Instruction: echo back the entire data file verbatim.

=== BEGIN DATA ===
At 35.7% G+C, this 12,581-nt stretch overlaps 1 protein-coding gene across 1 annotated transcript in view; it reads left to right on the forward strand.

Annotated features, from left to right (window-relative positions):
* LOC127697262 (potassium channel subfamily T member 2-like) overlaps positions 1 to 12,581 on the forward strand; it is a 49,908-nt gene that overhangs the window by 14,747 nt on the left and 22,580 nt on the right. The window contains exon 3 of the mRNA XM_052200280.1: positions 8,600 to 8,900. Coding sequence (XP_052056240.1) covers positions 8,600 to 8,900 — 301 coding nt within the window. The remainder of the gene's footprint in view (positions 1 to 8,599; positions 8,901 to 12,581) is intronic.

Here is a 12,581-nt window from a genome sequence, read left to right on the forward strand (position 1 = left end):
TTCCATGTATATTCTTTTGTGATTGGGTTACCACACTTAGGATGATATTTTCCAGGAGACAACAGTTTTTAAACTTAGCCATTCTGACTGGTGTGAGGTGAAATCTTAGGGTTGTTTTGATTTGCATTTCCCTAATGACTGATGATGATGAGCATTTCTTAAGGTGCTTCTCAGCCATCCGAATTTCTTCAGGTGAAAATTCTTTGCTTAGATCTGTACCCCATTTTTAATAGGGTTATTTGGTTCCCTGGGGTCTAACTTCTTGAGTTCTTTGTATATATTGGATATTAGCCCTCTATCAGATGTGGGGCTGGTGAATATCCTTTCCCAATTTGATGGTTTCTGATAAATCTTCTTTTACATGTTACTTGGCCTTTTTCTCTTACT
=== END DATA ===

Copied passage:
At 35.7% G+C, this 12,581-nt stretch overlaps 1 protein-coding gene across 1 annotated transcript in view; it reads left to right on the forward strand.

Annotated features, from left to right (window-relative positions):
* LOC127697262 (potassium channel subfamily T member 2-like) overlaps positions 1 to 12,581 on the forward strand; it is a 49,908-nt gene that overhangs the window by 14,747 nt on the left and 22,580 nt on the right. The window contains exon 3 of the mRNA XM_052200280.1: positions 8,600 to 8,900. Coding sequence (XP_052056240.1) covers positions 8,600 to 8,900 — 301 coding nt within the window. The remainder of the gene's footprint in view (positions 1 to 8,599; positions 8,901 to 12,581) is intronic.

Here is a 12,581-nt window from a genome sequence, read left to right on the forward strand (position 1 = left end):
TTCCATGTATATTCTTTTGTGATTGGGTTACCACACTTAGGATGATATTTTCCAGGAGACAACAGTTTTTAAACTTAGCCATTCTGACTGGTGTGAGGTGAAATCTTAGGGTTGTTTTGATTTGCATTTCCCTAATGACTGATGATGATGAGCATTTCTTAAGGTGCTTCTCAGCCATCCGAATTTCTTCAGGTGAAAATTCTTTGCTTAGATCTGTACCCCATTTTTAATAGGGTTATTTGGTTCCCTGGGGTCTAACTTCTTGAGTTCTTTGTATATATTGGATATTAGCCCTCTATCAGATGTGGGGCTGGTGAATATCCTTTCCCAATTTGATGGTTTCTGATAAATCTTCTTTTACATGTTACTTGGCCTTTTTCTCTTACT